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RECIPE: Chocolate Mousse With Blue Cheese & Mango

Chocolate Mousse With Mango
[1] Chocolate mousse with a secret: blue cheese blended into it (both photos © Castello Cheese USA).


[2] Castello blue cheese.


[3] Häagen-Dazs Mango Sorbet (photo © Häagen-Dazs).

 

The name of this dish may sound like an April Fool’s Day joke: A mousse of chocolate and blue cheese.

We first had the chocolate-blue cheese combination 13 years ago.

It was a great moment in modern truffles when Lillie Belle Farms blended Rogue Creamery’s Smokey Blue blue cheese into its excellent chocolate (here’s our review).

They remain a personal favorite of ours, and you can buy them from Lillie Belle.

You can also purchase a wedge or wheel of Smokey Blue Cheese from Rogue Creamery.

Now onto the recipe: a sophisticated, delicious riff on chocolate mousse.

Thanks to Castello Cheese for the recipe.

If you want to make the sorbet quenelle shown in photo #1, here’s how.

Otherwise, a mini scoop will do.
 
 
RECIPE: CHOCOLATE MOUSSE WITH BLUE CHEESE AND MANGO

Ingredients For 8 Servings

  • 5 squares (about 5 ounces) semi-sweet dark chocolate
  • 1/3 cup Castello® Crumbled Blue Cheese, or substitute
  • 6 large egg yolks
  • 1/3 cup cane sugar
  • 3 large egg whites
  • 3/4 cup whipping cream
  • Garnish: 2 mangoes, skin removed and cut into 1/4 inch cubes
  • Garnish: 1 pint mango sorbet (we like Häagen-Dazs)
  •  
    Preparation

    1. GENTLY MELT the chocolate and crumbled blue cheese in a bowl atop a double boiler.

    2. BEAT the egg yolks and sugar in a medium bowl, to a light airy consistency, approximately 5 minutes.

    3. BEAT the egg whites to a soft peak in a separate medium bowl.

    4. BEAT the whipping cream to a soft peak in another separate bowl.

    5. FOLD the blue cheese mixture into the egg yolk mixture, then gently fold in the whipped cream mixture, then fold in the egg whites.

    6. POUR into 8 individual dessert dishes; top with the diced mango and serve with a scoop of mango sorbet if desired.
     
     
    > THE HISTORY OF CHOCOLATE MOUSSE <

     

     
      

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    TIP OF THE DAY: Dried Mushrooms Add Flavor To Your Cooking

    We usually have a well-stocked fridge and pantry.

    When we’re out of something, that something is likely to be fresh mushrooms.

    Fortunately, there’s a solution for that: dried mushrooms.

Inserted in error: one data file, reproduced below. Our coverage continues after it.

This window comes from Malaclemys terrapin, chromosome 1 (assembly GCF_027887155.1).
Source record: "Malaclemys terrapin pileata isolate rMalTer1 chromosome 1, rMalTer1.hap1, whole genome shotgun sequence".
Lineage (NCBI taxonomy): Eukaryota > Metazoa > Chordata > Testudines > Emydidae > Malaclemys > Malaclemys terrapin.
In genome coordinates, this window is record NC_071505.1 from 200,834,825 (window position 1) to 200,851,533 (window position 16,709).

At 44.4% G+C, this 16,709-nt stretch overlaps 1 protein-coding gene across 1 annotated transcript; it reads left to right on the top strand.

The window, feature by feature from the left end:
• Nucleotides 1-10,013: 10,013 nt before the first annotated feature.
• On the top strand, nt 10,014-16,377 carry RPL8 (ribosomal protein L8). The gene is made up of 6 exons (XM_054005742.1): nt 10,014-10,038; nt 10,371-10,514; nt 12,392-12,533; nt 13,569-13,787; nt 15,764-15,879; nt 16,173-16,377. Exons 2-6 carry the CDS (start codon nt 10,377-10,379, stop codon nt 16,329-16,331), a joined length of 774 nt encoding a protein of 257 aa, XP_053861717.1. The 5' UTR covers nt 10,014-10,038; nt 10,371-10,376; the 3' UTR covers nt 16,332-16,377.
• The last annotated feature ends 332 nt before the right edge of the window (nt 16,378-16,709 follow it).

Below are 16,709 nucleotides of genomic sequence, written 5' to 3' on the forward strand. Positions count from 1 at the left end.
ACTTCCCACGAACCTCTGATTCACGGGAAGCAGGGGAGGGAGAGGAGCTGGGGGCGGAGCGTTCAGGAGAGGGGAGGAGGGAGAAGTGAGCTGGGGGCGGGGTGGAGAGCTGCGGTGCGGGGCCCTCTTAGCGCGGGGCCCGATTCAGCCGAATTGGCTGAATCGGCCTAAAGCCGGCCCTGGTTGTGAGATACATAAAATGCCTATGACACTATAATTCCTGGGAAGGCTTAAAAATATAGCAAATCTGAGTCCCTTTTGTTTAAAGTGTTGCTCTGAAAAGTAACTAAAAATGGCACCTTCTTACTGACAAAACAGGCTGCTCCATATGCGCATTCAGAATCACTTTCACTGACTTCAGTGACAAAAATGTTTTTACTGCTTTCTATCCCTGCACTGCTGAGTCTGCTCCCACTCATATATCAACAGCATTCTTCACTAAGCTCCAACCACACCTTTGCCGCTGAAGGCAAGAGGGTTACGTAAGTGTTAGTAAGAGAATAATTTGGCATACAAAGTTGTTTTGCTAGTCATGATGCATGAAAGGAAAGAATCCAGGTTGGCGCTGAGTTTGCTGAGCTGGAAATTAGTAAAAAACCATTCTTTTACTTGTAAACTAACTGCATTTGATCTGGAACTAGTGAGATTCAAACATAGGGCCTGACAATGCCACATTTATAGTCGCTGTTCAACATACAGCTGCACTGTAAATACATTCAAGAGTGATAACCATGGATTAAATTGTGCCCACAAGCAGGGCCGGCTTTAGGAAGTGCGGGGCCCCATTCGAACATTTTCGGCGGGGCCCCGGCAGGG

While nothing beats the flavor and texture of a fresh raw mushroom in a salad, side of marinated mushrooms or sauté, dried mushrooms work very well in certain recipes.

    All they need is water to reconstitute into their former selves.

    Voilà: You have excellent additions to eggs, gravies, quiche, risotto, soups, sauces and more. (They work less well in a dish where the mushroom is the main focus, like salads and sautés).

    To cook with dried mushrooms, first cover them with warm water and soak for 10 minutes. Drain them, change the water, and soak for another 10 to 15 minutes. Then cook per the recipe’s directions.

     


    [1] This lovely dried mushroom mix is from Northwest Wild Foods (photo © Northwest Wild Foods).

     
    If you can take advantage of the opportunity, save the soaking water for another purpose—cooking pasta or poaching chicken, for example. You can use it as is or reduce it for a sauce or gravy requiring just a few tablespoons of water.

    If you can’t use it this week, stick it in the freezer.
     

    [2] Top-quality dried mushrooms from Melissa’s. A box of each would make a great gift for a cook; one box is a party favor or stocking stuffer (photo © Melissa’s).
      

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    EASTER: Recommendations For The Best Easter Chocolate


    [1] The box is made from 100% chocolate, with cute-topped salt caramels inside. This is the gift we order for ourselves every year (photo © Charles Chocolates).


    [2] One of four collections of hand-painted, ganache-filled Easter eggs. This is the Greek Collection, filled with pomegranate and rose water ganache, walnut-almond baklava salted caramel, and fig and port wine ganache. They’re special (photo © Chocolat Moderne).

     

    Chocolate bunnies, jelly beans, cream filled chocolate eggs and marshmallow chicks:

    This is not the year to stroll the aisles for the components of a creative Easter basket.

    Here are five of our favorite chocolate Easter giftsbek from America’s top chocolatiers.

    The quality of the chocolate is top-knotch; it isn’t the sugary-sweet chocolate beloved by most children.

    For more kid-friendly gifts, check out the selections at Lake Champlain Chocolates.